A number of hours of planning were devoted to the actual execution of the sampling and testing of the water. There were, however, some constraints and possible laboratory errors. The team was lacking some equipment such as an incubator, a sterile environment, autoclave, etc. The samples were taken only at points adjacent to the shore and dissolved oxygen must be measured before 10:00 a.m., but we had no means of getting a boat before that time. A better method for such experiments would include making multiple cultures of each sample.
Although the experiment was testing explicitly for E. coli, a number of other tests were made on the water samples: pH, temperature, dissolved oxygen content, nitrate levels, phosphate levels. The air temperature was also recorded at the time that the samples were taken. The experience of conducting a variety of tests was felt to be an important part of this experiment. It was also felt that since two bodies of water were being compared, significant differences might be explained by data from the ancillary tests.
The ambient air temperature varied only slightly. On the two mornings that samples were taken, the lowest temperature was 21° Celsius, and the highest temperature was 23°C. Since the water temperatures were greater than the air temperatures, it is assumed that the air temperature had no effect on the levels of E. coli. The water temperatures varied from 25°C to 27°C. The range of temperature for the growth of E. coli is 8°C to 49.4°C [ Escherichia coli ]. The air and water temperatures were within this range.
On the second day of sample gathering and testing an error in the use of the pH meter was made. The calibrate button was pressed while the meter was in the test sample, and the calibration liquid was not with the testing kits. The measured pH, however, was within the minimum and maximum limits of 4.0 to 8.5 for E. coli growth [ Escherichia coli ].
Dissolved oxygen levels ranged from 5 ppm to 7 ppm. These are common amounts for summer months (during the winter the dissolved oxygen levels are generally higher). At the time the samples were being taken and tested, New Jersey was having a heat wave with temperatures exceeding 35°C. The team's research uncovered that coliform bacteria survive in waters that lack dissolved oxygen [Coliform Bacteria: A Measure of Water Pollution].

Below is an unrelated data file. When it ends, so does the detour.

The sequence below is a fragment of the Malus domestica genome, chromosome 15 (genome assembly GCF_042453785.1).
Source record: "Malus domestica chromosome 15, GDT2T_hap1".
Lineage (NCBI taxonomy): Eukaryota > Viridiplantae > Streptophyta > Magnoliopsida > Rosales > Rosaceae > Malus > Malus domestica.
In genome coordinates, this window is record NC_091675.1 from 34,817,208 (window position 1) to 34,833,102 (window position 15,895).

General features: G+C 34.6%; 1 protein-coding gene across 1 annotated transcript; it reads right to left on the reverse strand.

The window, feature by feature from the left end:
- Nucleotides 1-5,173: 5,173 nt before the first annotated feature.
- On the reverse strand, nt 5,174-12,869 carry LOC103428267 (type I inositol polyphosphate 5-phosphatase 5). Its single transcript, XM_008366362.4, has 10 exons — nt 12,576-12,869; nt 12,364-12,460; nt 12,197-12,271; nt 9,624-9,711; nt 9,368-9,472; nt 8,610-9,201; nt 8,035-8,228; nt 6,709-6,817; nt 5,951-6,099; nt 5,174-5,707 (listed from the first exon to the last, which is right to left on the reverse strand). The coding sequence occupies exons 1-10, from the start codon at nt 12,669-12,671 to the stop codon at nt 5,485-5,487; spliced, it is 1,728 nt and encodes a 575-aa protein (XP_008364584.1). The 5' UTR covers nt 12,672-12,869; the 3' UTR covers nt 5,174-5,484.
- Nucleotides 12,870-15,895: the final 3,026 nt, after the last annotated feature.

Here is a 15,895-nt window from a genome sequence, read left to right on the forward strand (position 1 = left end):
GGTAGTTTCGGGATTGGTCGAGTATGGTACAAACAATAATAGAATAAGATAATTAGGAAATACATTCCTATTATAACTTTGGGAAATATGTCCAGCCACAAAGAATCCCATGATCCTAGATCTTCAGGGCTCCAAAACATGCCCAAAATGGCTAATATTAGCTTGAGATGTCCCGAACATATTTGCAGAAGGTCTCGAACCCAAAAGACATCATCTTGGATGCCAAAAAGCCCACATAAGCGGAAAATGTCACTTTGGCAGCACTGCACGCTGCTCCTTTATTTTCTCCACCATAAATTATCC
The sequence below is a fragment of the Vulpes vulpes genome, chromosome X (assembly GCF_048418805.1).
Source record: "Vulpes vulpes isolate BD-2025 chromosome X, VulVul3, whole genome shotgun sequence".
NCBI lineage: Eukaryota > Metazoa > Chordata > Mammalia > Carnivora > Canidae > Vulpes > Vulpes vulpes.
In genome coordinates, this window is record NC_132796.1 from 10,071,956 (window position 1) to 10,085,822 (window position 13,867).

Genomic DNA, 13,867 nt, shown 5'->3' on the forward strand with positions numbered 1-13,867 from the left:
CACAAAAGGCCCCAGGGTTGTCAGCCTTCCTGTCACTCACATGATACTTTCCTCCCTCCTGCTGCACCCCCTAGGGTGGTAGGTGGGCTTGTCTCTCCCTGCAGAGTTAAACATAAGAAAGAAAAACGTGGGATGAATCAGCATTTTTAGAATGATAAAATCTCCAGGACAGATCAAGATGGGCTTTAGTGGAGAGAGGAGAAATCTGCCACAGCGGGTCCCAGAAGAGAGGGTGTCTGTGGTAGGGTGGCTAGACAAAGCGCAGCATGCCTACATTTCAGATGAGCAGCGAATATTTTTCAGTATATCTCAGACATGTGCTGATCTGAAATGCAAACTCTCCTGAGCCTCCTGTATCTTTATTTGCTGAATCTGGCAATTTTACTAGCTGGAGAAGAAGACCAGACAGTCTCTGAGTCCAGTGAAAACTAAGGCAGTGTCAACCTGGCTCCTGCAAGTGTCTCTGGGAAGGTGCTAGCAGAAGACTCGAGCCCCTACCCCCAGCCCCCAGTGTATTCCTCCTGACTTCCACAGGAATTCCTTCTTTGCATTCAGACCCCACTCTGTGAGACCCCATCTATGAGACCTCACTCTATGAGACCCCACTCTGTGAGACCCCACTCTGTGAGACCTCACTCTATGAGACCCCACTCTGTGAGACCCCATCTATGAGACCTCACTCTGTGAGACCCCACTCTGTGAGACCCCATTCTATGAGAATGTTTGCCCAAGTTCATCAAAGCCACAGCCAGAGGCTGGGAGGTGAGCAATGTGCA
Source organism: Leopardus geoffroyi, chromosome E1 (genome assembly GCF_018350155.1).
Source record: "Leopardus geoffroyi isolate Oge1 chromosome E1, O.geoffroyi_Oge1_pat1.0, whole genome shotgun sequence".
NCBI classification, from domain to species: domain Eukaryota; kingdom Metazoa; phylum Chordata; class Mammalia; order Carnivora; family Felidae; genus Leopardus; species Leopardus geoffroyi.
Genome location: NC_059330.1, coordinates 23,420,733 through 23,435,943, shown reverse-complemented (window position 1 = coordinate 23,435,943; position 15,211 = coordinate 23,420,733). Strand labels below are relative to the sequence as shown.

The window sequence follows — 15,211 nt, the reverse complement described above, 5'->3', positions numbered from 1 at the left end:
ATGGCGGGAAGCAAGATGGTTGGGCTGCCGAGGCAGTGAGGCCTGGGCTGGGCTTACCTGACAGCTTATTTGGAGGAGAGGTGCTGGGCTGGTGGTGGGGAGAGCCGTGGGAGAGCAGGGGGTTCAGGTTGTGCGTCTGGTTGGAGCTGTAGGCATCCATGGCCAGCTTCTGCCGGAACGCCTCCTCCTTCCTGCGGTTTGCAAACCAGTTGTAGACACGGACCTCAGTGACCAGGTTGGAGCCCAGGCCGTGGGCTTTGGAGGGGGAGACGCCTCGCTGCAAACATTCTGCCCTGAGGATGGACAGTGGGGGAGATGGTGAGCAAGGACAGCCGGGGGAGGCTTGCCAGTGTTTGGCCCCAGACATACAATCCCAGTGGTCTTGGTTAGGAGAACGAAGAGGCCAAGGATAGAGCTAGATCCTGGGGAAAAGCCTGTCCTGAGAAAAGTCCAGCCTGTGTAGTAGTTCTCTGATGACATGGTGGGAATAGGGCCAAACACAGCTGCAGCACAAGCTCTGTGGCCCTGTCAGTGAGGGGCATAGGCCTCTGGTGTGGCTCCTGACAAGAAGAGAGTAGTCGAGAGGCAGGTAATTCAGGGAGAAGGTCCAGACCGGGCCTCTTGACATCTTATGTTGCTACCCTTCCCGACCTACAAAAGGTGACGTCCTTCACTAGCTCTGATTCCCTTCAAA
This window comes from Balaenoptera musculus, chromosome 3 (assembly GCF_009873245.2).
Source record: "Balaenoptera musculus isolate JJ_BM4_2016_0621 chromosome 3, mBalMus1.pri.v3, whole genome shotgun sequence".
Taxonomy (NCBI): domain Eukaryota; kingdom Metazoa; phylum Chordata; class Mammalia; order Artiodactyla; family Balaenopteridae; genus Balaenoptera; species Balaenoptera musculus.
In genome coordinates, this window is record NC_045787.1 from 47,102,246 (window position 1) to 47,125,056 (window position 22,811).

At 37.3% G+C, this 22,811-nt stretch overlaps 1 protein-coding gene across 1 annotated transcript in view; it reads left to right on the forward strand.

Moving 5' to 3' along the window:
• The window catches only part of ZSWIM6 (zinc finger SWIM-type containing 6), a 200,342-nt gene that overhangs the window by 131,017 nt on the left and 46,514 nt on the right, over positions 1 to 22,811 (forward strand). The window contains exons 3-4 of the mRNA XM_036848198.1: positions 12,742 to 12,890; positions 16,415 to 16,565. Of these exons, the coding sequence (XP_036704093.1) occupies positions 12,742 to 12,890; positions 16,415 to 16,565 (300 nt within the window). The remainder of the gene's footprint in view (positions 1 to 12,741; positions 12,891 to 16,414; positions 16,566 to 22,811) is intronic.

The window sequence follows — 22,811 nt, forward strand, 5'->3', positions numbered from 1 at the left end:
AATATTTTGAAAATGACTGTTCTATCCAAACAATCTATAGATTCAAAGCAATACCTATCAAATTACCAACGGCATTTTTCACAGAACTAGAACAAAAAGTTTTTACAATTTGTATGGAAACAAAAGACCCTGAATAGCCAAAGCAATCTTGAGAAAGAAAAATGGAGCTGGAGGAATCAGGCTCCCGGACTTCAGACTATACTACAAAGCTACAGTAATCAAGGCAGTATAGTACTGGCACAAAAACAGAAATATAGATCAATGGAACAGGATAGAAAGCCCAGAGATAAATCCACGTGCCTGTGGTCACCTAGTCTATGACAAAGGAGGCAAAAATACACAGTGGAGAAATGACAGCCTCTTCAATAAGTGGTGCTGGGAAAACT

Although unable to find references to the effect of nitrates and phosphates on E. coli, tests were made for both. Nitrate levels at one canal site were 10-20 ppm, were 5-10 ppm at a second canal site, and were 5 ppm or less at the other four sites. At all six sampling sites phosphate levels were at zero ppm.
The traditional methods of testing for Escherichia coli require careful laboratory techniques and a lengthy incubation period at precisely controlled temperatures. A new culture medium from Micrology Laboratories allows for less precision in both inoculation and incubation but still gives reliable E. coli counts. We were able to perform our tests using this new Easygel™ medium in two forms. Both Coliscan and EMB test for E. coli , but Coliscan also tests for other coliform bacteria.
The group decided to test with the two different media so that all team members would have experience using both types. The Coliscan, because of its lighter color, was easier to read, but it did require that E. coli be recognized separately from the other coliform bacteria. The difficulty with EMB stemmed from its very dark color. The surface E.coli were easy to read however, it was difficult to distinguish the metallic green color of the E. coli from the medium in which it was embedded. The consensus was that the use of both types of media was a worthwhile experience.
Although differences in the number of colonies were found between the Coliscan and EMB media, the overall amounts of E. coli were within the range of safe recreational use. For bathing beaches and other recreational waters less than 100 E. coli per 100 ml of water is considered to be excellent. From 100 to 2,000 E. coli per 100 ml of water is considered to be satisfactory.
The hypothesis that the level of E. coli will be greater in the Delaware & Raritan Canal than in Carnegie Lake is shown to be false. The original question, whether canoeing on the lake would be safer than on the canal, which led to the hypothesis and experiment is not of concern since the E. coli levels in both the lake and canal are safe for recreational use. The canoers can feel confident that if they were "accidentally-on purpose" thrown overboard, they would not suffer any ill effects from E.coli.